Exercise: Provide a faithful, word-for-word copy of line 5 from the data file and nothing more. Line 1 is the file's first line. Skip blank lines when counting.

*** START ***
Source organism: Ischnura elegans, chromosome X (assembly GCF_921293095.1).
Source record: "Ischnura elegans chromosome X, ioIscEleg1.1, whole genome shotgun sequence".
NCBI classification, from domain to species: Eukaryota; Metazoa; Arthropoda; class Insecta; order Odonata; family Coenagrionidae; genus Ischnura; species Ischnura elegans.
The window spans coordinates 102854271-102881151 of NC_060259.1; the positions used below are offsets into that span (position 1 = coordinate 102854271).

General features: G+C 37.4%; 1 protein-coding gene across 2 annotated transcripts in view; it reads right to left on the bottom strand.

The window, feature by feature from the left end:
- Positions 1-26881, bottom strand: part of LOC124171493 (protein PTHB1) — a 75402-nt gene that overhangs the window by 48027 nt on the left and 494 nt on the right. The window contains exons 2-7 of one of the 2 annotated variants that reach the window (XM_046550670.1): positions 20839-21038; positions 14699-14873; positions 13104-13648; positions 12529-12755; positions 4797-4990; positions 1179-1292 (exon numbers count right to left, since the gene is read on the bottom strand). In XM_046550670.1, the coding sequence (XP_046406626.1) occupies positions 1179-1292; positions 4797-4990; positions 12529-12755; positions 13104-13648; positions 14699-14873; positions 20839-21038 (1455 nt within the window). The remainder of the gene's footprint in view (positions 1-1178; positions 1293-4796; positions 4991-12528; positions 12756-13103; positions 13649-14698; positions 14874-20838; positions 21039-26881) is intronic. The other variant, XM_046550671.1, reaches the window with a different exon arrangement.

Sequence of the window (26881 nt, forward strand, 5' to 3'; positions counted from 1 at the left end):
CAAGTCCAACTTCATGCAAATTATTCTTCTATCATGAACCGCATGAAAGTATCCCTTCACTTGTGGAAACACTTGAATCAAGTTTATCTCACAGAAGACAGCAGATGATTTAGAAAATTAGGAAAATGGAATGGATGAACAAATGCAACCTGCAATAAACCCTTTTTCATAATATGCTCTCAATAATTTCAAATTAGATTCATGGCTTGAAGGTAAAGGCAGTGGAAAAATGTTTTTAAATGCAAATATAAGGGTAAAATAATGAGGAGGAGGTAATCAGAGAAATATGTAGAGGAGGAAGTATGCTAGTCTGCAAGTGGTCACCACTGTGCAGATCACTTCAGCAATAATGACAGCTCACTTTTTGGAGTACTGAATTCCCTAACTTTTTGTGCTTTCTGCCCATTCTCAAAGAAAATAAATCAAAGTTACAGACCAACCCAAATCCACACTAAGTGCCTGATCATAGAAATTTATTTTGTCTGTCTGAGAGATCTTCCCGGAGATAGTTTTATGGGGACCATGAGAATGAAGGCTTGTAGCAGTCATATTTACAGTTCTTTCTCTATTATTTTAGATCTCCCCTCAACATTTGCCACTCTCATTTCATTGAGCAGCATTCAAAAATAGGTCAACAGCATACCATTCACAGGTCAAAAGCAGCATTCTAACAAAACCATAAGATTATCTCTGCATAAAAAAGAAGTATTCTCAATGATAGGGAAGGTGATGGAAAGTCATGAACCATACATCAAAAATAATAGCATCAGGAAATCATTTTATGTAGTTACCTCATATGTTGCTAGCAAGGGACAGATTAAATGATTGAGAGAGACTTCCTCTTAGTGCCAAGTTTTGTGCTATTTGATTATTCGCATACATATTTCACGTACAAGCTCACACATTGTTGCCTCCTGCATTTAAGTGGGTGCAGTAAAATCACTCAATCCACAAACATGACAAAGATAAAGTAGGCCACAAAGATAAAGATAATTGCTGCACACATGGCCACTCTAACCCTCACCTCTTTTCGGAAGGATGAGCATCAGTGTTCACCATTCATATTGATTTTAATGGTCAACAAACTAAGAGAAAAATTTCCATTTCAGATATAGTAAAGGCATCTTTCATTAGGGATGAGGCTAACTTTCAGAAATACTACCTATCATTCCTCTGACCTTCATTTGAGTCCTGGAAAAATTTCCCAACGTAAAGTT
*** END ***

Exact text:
General features: G+C 37.4%; 1 protein-coding gene across 2 annotated transcripts in view; it reads right to left on the bottom strand.